Most of the Canadians represented by the statistic, then, couldn’t possibly have completed a university degree.

But 12% sounds like a lot, so, whatever.

How many of the remaining Canadians between the ages of 21 and 24 actually have a university degree? We don’t know, because the story doesn’t say.

But 12% sounds like a lot, so, whatever.

It gets worse.

“… more than a quarter (of Canadians aged 15 to 24) are unemployed, meaning they have degrees but end up in jobs that don’t require them.” Wow. More than 25% of Canadians with university degrees can’t find work in their field?

Wait a minute! Canadians aged 15 to 21 don’t have university degrees because they’re either a) still in high school or b) still finishing their degree or c) aren’t in university at all. How does the article account for this? It doesn’t.

But more than 25% sounds like a lot, so, whatever.

What about Canadians aged 21 to 24? Surely they all have university degrees! Some do, that’s true enough. But many don’t because a) they didn’t go to university or b) they did go to university but left before graduating. How many fit into this category? We don’t know because the article doesn’t say.

Still, more than 25% sounds like a lot, so, whatever.

Step Five: Introduce more statistics that aren’t relevant.

“The latest numbers from Statistics Canada show that the unemployment show rate for 15-to-24 year olds is almost twice that of the general population.”


Well, this is true enough (even if we don’t bother accounting for the fact that employment statistics are notoriously unreliable, failing to take into account people who have stopped looking for work for example, or ignoring people who aren’t in the job market at all, for a variety of reasons).

After all, the 12% unemployment rate among 15-to-24 year olds is ‘nearly twice’ the current average unemployment rate of all age groups (6.6%).

And surely this 12% unemployment rate includes some people in the 15-to-24 age group with university degrees. But it also just as surely includes many more people who a) are still in high school b) have dropped out of high school c) didn’t go to university or d) didn’t graduate from university.

How does this 12% unemployment rate statistic bolster the story’s premise that having a university degree doesn’t translate into a job? It doesn’t.

But unemployment ‘almost twice that of the general population’ sounds dramatic. So, whatever.

Step Six: Ignore statistics that don’t support the original assertion.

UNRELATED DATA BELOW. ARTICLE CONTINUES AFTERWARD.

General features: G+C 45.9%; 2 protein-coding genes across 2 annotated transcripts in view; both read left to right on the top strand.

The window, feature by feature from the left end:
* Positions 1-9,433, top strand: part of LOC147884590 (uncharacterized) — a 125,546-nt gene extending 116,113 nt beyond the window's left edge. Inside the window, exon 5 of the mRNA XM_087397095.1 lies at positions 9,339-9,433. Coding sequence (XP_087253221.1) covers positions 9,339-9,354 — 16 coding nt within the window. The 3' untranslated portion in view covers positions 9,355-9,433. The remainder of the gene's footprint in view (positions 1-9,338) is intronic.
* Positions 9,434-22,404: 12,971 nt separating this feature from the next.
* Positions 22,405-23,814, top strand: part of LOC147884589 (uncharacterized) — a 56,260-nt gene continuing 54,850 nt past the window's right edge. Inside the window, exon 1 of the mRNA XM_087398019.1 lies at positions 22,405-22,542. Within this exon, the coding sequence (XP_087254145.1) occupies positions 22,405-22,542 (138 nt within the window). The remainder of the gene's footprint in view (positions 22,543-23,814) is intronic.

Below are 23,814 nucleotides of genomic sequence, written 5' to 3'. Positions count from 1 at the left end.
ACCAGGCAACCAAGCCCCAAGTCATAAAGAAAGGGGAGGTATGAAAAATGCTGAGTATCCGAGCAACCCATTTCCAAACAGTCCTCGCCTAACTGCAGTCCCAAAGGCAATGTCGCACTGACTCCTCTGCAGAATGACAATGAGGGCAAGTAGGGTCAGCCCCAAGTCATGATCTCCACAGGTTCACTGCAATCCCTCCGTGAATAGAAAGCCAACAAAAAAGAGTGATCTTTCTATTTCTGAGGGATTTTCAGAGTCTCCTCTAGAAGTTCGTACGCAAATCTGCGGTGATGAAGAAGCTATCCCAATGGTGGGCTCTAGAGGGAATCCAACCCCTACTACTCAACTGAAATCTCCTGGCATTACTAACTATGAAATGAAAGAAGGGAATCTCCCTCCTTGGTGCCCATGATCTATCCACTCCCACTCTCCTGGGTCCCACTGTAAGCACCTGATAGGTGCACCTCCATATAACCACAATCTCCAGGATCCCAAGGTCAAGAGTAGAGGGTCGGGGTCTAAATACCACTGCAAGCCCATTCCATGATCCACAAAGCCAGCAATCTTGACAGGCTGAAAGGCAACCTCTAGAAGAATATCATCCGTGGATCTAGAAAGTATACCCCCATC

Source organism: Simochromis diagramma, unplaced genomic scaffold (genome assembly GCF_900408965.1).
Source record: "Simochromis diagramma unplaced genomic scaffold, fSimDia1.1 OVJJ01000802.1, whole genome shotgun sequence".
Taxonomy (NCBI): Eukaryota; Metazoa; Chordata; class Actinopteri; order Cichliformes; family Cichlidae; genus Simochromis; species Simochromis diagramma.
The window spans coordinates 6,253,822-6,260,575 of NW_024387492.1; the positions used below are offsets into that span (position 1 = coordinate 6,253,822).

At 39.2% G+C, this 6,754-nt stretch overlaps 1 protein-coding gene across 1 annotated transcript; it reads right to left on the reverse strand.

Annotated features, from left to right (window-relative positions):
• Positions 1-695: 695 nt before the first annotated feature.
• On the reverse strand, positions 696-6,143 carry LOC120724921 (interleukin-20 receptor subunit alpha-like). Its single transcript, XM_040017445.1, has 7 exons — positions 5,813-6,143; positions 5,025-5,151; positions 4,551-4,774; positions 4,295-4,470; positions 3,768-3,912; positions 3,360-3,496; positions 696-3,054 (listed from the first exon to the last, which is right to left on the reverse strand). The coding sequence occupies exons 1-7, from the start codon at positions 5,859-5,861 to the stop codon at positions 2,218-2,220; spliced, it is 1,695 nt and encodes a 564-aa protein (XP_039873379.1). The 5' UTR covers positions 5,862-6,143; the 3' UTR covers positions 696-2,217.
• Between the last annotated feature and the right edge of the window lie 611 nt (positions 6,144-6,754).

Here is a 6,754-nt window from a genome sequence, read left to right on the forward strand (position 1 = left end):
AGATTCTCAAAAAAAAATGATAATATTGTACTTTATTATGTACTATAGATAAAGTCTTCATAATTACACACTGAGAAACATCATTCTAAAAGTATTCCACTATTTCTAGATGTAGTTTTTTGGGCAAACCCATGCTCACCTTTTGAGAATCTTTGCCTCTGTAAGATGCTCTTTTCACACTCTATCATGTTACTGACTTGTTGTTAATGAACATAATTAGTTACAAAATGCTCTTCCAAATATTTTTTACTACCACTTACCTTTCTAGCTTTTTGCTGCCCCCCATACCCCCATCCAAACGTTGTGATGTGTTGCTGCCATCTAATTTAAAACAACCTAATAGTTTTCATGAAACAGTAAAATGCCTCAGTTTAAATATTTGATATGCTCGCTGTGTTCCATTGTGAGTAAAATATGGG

Research from the very Canadian Teachers’ Association report on which the story relies shows that unemployment rates for actual university graduates have been steadily falling, from just under 10% in the early ‘90s to around 4% by the late 2000s.

Further, figures from 2011 show that Canadians with a university degree earn more in the workplace than their counterparts without a university degree, too. University-educated Canadians earned an average of $80,000 per year. High school graduates with no university degree, by contrast, earned less than $50,000.

Step Seven: Having ‘established’ the numbers that don’t back up the story, bury them by piling on more anecdotes that, without context, are completely useless.

Here’s a young woman, featured in the article, with a political science degree working as a bartender, a yoga instructor, and a house-sitter. Is her experience the norm? She says many of her friends are in the same boat, so I guess it must be the norm.

Here’s another women who is a precariously employed contract instructor at a university. The nature of the university contract worker business these days means that she has to reapply for her job every four months. She’s been doing this for nearly 20 years. Is this fair? Absolutely not. But the deeper question is why do university administrators continue to rely on contract instructors rather than offering them job security? Does the article ask this question? Nope.

The contract instructor says most of her students don’t believe they’ll be precarious workers once they graduate. Doubtless this is true. Unfortunately for these students, according to the article, “economic indicators that track employment reveal a trend toward more precarious jobs.” 

The article offers no source for these economic indicators. Nor does it offer any context for the assertion itself. Are these precarious jobs being filled by university graduates, and therefore relevant to the story? We don’t know, and the article is silent on the matter, save the story about the contract instructor.